Franchise Buying Guide

The Right Stuff

Are you franchisee material? Take a look at yourself from a franchisor's point of view, and see how you measure up.
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Guidant Financial specializes in helping entrepreneurs purchase new franchises using their retirement funds.

If you've reached the decision to buy a franchise, it's almost like settling down with that special someone. After reviewing the multitude of franchising options available, you've singled one out. Now, let the courtship begin...with the franchisor.

In traditional courtships, meeting the parents to obtain their blessings is proper etiquette. For franchisors, it's mandatory, but they, just like parents, want to get to know all about you. Good franchise companies can't and won't simply hand over the keys to your business upon deposit of your franchise fee-they have to consider many factors first. During this "investigation process," the honeymoon may seem as if it's over before it ever began, and you may become annoyed with the barrage of questions. But upholding standards for their franchisees not only ensures that quality and excellence are associated with their image, but also with yours, if you join their "family."

Do Franchisors Want Entrepreneurial Franchisees?

Emerging successfully from your franchisor evaluation requires understanding what they're looking for and proving you've got those qualities. While running your own franchise is like being an entrepreneur in regard to working for yourself, Jeff Elgin, founder and CEO of franchise referral consulting firm FranChoice, in Eden Prairie, Minnesota, believes most franchisors seek system-focused people rather than true entrepreneurs. "[Franchisors] have spent years building the company," says Elgin. "They don't want someone who will come in and try to innovate, because that produces chaos."

Choosing a franchisee who's too entrepreneurial can lead to problems, agrees John Campbell, vice president of franchising for Papa John's International. But the other extreme he sees is selecting a candidate who's unable to follow a system, though they really try. "In either case, we have all made bad choices in our quest to help them become successful businesspeople," Campbell says.

"You want someone who has enough entrepreneurial spirit to be on their own," says Rob Sanders, director of market expansion for Merry Maids. But with a franchise, he adds, "you don't have to reinvent the wheel." Ultimately, according to Sanders, they look for a good balance between the entrepreneurial and the system-focused person.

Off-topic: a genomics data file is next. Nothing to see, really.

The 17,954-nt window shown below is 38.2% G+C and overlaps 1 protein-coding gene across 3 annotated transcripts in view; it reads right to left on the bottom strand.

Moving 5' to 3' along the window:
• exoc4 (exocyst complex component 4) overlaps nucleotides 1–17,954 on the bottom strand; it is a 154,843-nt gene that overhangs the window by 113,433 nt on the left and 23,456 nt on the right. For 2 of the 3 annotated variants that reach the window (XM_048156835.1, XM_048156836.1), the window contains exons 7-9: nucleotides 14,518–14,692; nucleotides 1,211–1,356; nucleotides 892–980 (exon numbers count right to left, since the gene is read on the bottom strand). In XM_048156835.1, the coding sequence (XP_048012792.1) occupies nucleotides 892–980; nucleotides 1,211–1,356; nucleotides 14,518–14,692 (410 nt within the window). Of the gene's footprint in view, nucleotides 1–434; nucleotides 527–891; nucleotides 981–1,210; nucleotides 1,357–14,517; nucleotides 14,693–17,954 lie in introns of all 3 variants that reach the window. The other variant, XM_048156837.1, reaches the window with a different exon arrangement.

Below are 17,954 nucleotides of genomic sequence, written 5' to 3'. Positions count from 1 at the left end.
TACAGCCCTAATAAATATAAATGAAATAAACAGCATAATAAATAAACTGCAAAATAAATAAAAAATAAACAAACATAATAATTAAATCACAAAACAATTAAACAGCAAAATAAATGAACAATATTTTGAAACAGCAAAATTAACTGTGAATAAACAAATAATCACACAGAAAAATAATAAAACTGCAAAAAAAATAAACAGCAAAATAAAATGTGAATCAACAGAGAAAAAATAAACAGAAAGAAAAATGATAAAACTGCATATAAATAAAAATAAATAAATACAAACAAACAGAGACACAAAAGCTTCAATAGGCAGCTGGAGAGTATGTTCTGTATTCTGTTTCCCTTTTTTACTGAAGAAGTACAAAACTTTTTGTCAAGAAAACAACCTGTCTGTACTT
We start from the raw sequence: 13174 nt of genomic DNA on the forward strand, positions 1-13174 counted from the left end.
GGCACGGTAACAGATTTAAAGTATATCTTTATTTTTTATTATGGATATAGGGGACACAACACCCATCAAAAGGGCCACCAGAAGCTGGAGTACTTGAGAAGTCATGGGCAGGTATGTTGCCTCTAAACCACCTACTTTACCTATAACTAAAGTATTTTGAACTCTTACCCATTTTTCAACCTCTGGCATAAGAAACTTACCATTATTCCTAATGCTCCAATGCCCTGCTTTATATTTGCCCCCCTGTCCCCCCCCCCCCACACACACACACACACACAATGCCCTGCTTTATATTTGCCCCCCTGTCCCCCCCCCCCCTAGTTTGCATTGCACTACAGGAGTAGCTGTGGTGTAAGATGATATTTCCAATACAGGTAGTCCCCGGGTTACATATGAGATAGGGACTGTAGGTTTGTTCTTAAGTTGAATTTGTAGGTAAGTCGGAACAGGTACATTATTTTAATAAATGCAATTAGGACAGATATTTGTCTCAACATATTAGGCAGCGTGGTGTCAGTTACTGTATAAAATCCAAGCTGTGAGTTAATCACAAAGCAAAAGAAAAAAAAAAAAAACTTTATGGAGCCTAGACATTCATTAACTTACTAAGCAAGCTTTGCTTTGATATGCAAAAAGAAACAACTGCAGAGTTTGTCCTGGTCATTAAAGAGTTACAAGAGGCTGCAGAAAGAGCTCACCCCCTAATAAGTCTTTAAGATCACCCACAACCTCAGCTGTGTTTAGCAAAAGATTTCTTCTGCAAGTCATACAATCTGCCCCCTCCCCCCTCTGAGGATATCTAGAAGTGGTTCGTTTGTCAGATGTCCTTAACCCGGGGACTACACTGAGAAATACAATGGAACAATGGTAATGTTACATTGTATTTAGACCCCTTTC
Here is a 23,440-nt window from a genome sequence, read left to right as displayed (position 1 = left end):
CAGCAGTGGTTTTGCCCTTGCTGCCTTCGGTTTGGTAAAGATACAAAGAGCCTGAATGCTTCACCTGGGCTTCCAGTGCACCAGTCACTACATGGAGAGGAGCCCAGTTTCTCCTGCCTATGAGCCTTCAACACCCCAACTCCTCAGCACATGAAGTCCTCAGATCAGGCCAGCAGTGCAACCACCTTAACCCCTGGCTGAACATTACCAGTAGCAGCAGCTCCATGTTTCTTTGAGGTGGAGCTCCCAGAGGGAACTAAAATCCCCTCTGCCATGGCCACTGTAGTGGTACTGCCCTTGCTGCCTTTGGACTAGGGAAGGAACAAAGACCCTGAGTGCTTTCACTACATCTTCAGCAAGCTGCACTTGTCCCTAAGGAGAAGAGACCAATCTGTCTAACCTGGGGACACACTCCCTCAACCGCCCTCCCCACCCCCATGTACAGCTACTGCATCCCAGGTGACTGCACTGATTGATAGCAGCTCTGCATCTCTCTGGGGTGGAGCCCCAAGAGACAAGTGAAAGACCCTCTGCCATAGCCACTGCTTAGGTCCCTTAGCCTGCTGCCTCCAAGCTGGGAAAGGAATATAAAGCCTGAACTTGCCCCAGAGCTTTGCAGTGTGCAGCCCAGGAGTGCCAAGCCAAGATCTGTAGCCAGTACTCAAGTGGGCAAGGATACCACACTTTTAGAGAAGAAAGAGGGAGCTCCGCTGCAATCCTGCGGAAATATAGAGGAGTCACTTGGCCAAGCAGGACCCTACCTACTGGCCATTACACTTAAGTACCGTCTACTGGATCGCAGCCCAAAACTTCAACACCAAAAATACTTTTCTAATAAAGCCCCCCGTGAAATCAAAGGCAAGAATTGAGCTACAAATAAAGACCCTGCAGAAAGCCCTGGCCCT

What They Look For

In terms of experience, many franchises, including both Papa John's and Merry Maids, prefer management backgrounds. Elgin finds that franchisors typically don't seek out candidates with specific skills related to the industry, but there are exceptions. Conversion franchises, such as hotels and real estate franchises, seek experienced people who are knowledgeable in the field. Papa John's also prefers candidates with a food-service background and operations qualifications. But it's not a deal breaker if you don't have these traits-in some instances, Papa John's will advise you to either first gain experience as an employee or to go into a partnership.

While every franchise has its own standards, both attitude and personality are universal factors franchisors consider. Says Elgin, "Sometimes you get people who are wishy-washy. Those people are scary to a franchisor." Those who have a firm sense of what they want to achieve are far more likely to impress franchisors. Franchisors also judge what type of personality you have and how that will translate into running one of their franchises.

Although personality ranks high, it's still not strong enough to stand alone without financial qualifications. Fortunately, some franchisors offer help. Papa John's has 10 companies that finance their franchisees, says Campbell, "depending on their creditworthiness and the number of stores that are to be built."

But many prospective franchisees don't know or understand marketplace financing, says Elgin. Some candidates believe they can easily borrow money to cover what they don't have. "Unless the franchisee has an existing business or personal assets, an overwhelming majority try to set up home equity," he explains. "But the minute you say you want it for a business, it becomes very difficult." Huge factors in looking like the right candidate are having capital resources and showing franchisors you've got your finances in order.

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This article was originally published in the September 2004 print edition of Entrepreneur with the headline: The Right Stuff.

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